The river Halys forms the boundary of the Paphlagonians to the east; Phrygians and the Galatians settled among that people, on the south; and on the west Bithynians and Mariandyni (for the race of the Caucones has everywhere entirely disappeared); on the north the Euxine. This country is divided into two parts, the inland, and the maritime, extending from the Halys as far as Bithynia. Mithridates Eupator possessed the maritime part as far as Heracleia, and of the inland country he had the district nearest to Heracleia, some parts of which extended even beyond the Halys. These are also the limits of the Roman province of Pontus. The remainder was subject to chiefs, even after the overthrow of Mithridates.

We shall afterwards speak of those Paphlagonians in the inland parts, who were not subject to Mithridates; we propose at present to describe the country which he governed, called Pontus. 12.3.10

After the river Parthenius is Amastris, bearing the same name as the princess by whom it was founded. It is

-- 291 --

situated upon a peninsula, with harbours on each side of the isthmus. Amastris was the wife of Dionysius, the tyrant of Heracleia, and daughter of Oxyathres, the brother of the Darius who fought against Alexander. She formed the settlement out of four cities, Sesamus, Cytorum, Cromna, (mentioned by Homer in his recital of the Paphlagonian forces, [Note]) and Tieium, which city however soon separated from the others, but the rest continued united. Of these, Sesamus is called the citadel of Amastris. Cytorum was formerly a mart of the people of Sinope. It had its name from Cytorus, the son of Phrixus, according to Ephorus. Box-wood of the best quality grows in great abundance in the territory of Amastris, and particularly about Cytorum.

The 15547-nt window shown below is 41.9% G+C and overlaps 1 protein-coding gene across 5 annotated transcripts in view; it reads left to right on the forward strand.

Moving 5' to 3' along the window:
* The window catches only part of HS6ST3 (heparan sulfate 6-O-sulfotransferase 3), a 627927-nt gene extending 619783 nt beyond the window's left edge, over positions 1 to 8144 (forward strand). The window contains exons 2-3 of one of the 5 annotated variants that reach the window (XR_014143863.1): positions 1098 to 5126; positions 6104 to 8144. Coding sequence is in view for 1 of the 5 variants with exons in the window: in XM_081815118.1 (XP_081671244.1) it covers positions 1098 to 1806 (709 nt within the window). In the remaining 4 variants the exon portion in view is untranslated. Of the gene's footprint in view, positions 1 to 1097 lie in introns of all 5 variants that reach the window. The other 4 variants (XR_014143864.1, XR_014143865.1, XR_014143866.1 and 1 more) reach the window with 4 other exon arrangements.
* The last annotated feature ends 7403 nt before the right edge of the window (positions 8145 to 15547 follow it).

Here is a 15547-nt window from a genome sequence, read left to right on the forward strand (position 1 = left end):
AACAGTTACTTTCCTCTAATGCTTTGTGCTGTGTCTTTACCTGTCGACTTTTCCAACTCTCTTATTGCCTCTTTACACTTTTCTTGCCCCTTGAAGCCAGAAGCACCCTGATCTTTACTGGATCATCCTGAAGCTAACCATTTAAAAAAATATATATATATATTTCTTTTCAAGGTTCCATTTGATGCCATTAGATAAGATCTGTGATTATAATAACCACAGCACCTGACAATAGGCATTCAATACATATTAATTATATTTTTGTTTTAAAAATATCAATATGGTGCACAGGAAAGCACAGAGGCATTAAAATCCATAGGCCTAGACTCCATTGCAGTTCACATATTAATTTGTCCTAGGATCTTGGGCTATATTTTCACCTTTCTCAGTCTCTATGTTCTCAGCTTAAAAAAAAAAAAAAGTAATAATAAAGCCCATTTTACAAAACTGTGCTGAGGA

ægialus is a line of sea-coast, in length more than 100 stadia. On it is a village of the same name, [Note] which the poet mentions in these lines, Cromna, and ægialus, and the lofty Erythini; [Note]
Il. i. 855.
but some authors write, Cromna and Cobialus.
The Erythini are said to be the present Erythrini, and to have their name from their (red) colour. They are two rocks. [Note]

Next to ægialus is Carambis, a large promontory stretching towards the north, and the Scythian Chersonesus. We have frequently mentioned this promontory, and the Criu-metopon opposite it, which divides the Euxine into two seas. [Note]

Next to Carambis is Cinolis, [Note] and Anti-Cinolis, and Aboniteichos, [Note] a small city, and Armene, [Note] which gave rise to the common proverb; He who had nothing to do built a wall about Armene.
It is a village of the Sinopenses, with a harbour.



Strabo, Geography (English) (XML Header) [genre: prose] [word count] [Str.].
<<Str. 12.3.4 Str. 12.3.9 (Greek English(2)) >>Str. 12.3.12

Powered by PhiloLogic